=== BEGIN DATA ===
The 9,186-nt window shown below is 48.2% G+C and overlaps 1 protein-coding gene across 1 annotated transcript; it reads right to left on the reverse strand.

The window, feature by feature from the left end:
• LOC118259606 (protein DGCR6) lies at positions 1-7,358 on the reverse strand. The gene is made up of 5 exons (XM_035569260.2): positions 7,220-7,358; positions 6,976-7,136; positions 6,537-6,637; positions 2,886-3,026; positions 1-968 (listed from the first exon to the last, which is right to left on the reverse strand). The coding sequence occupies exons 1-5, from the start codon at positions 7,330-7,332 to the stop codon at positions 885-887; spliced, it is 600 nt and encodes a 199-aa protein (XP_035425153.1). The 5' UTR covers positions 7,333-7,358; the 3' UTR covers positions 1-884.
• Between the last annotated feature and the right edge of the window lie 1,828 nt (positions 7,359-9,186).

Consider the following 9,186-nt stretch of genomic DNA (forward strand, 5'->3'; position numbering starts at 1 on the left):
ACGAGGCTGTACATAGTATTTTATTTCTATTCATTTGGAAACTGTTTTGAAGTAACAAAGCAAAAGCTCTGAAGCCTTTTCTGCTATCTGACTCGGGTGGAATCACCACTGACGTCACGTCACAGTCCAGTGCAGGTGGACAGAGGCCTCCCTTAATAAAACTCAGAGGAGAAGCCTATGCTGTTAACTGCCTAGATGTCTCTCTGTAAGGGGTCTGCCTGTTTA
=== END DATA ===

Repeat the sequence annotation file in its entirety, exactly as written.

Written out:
The 9,186-nt window shown below is 48.2% G+C and overlaps 1 protein-coding gene across 1 annotated transcript; it reads right to left on the reverse strand.

The window, feature by feature from the left end:
• LOC118259606 (protein DGCR6) lies at positions 1-7,358 on the reverse strand. The gene is made up of 5 exons (XM_035569260.2): positions 7,220-7,358; positions 6,976-7,136; positions 6,537-6,637; positions 2,886-3,026; positions 1-968 (listed from the first exon to the last, which is right to left on the reverse strand). The coding sequence occupies exons 1-5, from the start codon at positions 7,330-7,332 to the stop codon at positions 885-887; spliced, it is 600 nt and encodes a 199-aa protein (XP_035425153.1). The 5' UTR covers positions 7,333-7,358; the 3' UTR covers positions 1-884.
• Between the last annotated feature and the right edge of the window lie 1,828 nt (positions 7,359-9,186).

Consider the following 9,186-nt stretch of genomic DNA (forward strand, 5'->3'; position numbering starts at 1 on the left):
ACGAGGCTGTACATAGTATTTTATTTCTATTCATTTGGAAACTGTTTTGAAGTAACAAAGCAAAAGCTCTGAAGCCTTTTCTGCTATCTGACTCGGGTGGAATCACCACTGACGTCACGTCACAGTCCAGTGCAGGTGGACAGAGGCCTCCCTTAATAAAACTCAGAGGAGAAGCCTATGCTGTTAACTGCCTAGATGTCTCTCTGTAAGGGGTCTGCCTGTTTA